3 Facts about Education in Delaware that Most Don’t Know

Let me start by saying that Atnre cares about students. With that being said, I agree with some of the facts he presents that many may not know. What I do not agree with is what comes from these “known knowns.” As well, by stating “But while decision makers in Delaware spend time debating things like parents’ ability to opt out of state assessments, this data point gets relatively little play in policy conversations”, I feel the author misses the point about why opt out is such a huge discussion. Parents are ignored in much of the policy decisions. Those who make these decisions almost (in my opinion) see parents as meddling and interfering non-stakeholders who are annoying. They fail to realize, time and time again, that parents are and should be the cornerstone to education policy. Yes, many parents do participate in decisions. They are also parents who belong to organizations and groups that subscribe to the point of view of the DOE. It is a stacked deck in favor of the corporations who distort the clear picture about what is going on.

Urgency of Now

tellthetruthDelaware’s State Board of Education recently made a high-profile decision that has the potential to shape the future of schools in Wilmington. While this decision has garnered significant attention and discussion (and rightly so), there are many decisions made each year that impact students’ learning and their experiences in the education system. Who is making these decisions and to what extent are they basing them on evidence?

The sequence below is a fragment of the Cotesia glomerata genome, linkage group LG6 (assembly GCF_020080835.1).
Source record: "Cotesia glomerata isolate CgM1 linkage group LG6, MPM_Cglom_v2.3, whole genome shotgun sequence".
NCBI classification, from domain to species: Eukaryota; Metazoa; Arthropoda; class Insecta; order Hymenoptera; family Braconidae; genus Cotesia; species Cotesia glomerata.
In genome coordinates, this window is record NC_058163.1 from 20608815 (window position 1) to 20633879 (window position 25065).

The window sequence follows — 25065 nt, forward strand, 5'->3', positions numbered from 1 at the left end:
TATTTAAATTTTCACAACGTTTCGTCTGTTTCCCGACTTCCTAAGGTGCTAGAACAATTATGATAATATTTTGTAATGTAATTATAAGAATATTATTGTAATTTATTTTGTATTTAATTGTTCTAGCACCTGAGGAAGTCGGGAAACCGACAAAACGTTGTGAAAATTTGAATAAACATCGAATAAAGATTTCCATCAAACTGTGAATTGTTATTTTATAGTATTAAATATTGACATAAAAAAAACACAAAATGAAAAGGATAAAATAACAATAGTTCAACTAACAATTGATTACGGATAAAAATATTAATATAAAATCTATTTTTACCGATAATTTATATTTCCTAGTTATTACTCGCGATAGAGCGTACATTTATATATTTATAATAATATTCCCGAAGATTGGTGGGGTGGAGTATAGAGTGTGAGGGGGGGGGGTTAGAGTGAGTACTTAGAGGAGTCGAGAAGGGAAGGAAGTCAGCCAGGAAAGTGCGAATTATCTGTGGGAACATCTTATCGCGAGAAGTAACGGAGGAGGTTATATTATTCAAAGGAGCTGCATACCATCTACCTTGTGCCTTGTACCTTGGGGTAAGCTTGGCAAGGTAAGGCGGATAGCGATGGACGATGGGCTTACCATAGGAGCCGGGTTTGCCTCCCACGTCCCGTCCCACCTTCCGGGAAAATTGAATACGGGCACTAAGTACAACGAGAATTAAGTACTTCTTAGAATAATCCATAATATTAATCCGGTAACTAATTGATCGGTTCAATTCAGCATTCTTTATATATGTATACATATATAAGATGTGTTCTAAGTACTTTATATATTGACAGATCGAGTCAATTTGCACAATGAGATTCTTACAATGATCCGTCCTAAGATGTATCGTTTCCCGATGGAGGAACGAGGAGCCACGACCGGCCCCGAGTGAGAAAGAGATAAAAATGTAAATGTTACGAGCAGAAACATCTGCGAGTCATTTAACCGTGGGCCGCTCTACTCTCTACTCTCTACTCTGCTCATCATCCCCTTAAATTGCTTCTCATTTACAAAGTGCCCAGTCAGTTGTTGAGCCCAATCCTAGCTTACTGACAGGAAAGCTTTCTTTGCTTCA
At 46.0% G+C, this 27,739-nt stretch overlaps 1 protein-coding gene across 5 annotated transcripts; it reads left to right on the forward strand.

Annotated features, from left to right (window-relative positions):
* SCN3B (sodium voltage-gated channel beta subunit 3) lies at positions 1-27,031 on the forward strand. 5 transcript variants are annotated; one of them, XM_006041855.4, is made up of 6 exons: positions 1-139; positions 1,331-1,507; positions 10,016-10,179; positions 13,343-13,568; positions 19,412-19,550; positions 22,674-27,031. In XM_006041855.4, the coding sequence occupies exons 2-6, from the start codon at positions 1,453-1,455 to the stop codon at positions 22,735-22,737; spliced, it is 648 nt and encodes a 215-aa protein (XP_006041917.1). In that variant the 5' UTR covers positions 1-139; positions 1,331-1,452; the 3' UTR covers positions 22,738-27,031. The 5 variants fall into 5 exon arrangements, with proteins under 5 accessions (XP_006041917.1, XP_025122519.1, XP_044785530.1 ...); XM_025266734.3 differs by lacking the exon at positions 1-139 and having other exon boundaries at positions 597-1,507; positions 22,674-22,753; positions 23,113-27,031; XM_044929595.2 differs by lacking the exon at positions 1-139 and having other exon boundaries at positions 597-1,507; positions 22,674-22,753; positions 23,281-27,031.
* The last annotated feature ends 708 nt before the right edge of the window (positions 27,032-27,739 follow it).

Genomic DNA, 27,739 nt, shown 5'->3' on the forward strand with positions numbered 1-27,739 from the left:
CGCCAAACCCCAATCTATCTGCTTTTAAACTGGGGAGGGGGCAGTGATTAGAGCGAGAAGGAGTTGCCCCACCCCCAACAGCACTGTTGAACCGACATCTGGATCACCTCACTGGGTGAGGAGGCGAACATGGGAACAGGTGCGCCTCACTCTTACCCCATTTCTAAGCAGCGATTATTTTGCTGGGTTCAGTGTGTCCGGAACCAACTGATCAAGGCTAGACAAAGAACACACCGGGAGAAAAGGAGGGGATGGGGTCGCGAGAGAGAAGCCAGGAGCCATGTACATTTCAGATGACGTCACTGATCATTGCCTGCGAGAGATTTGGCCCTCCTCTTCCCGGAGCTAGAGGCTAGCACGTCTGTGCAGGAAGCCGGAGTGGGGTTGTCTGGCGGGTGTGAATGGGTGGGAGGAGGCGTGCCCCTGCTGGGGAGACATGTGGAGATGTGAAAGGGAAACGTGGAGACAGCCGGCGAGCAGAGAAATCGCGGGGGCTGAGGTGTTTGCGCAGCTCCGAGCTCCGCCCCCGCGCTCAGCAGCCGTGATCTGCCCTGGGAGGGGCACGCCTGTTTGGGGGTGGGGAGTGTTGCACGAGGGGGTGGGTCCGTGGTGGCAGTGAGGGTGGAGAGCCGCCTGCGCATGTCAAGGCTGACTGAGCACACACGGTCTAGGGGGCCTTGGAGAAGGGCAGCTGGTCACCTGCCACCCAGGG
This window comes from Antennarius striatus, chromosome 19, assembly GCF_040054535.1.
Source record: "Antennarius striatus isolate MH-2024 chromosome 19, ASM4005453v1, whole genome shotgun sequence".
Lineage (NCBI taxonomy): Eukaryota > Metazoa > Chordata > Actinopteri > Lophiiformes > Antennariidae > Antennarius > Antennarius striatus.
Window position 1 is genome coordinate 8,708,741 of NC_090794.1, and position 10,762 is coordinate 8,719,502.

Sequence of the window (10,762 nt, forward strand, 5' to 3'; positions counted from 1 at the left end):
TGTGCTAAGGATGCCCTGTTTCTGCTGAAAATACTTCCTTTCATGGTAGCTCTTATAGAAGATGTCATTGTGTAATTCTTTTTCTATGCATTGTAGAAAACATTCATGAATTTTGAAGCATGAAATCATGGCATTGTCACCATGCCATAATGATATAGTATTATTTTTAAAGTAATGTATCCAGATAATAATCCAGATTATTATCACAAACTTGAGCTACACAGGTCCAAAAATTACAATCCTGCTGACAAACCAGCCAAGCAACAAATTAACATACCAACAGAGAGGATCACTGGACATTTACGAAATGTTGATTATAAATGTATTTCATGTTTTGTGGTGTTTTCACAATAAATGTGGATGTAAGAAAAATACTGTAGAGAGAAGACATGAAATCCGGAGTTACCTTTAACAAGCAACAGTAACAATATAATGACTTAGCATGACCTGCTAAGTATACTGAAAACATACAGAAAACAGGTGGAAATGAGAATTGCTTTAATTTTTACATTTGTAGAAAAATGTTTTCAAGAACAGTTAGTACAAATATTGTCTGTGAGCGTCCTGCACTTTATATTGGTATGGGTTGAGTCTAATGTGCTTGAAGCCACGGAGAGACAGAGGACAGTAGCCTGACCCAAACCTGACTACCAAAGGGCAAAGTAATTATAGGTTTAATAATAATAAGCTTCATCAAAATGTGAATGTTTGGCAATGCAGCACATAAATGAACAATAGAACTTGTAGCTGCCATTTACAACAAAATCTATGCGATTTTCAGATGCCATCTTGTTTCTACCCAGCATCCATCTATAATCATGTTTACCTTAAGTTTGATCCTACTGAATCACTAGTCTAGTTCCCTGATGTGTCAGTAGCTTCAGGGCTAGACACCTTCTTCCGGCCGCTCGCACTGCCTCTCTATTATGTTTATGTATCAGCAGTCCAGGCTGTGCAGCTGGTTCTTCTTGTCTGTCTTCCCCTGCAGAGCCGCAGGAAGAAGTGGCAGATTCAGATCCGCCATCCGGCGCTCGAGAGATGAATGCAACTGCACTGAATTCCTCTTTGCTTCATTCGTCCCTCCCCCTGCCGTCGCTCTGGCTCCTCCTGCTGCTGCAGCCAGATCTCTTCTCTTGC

Should a given school principal’s contract be renewed? Which teachers should be assigned to which students? Should the state change its school funding formula? Which approach to classroom management will be most effective in a given classroom?

Such decisions take place at all levels – from the classroom to legislative hall – and vary in terms of their potential for impact. But evidence (qualitative and quantitative) and facts (instead of conjecture, anecdotes, bias,  and political convenience) should be a major factor in all…

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Kevin Ohlandt

I am a proud parent of a son with Tourette's Syndrome and several other co-morbidities. I write on this blog to educate other parents so they know a bit more about not only special education, but all the really bad things that are happening with public schools in Delaware and the USA. We are all in this together, and if our children aren't able to advocate for themselves it's up to us parents! We need to stop letting companies run our schools, and demand our children get a proper education. Our Departments of Education in our states have become weak with fear from the bullying US DOE, and we need to take back our schools!

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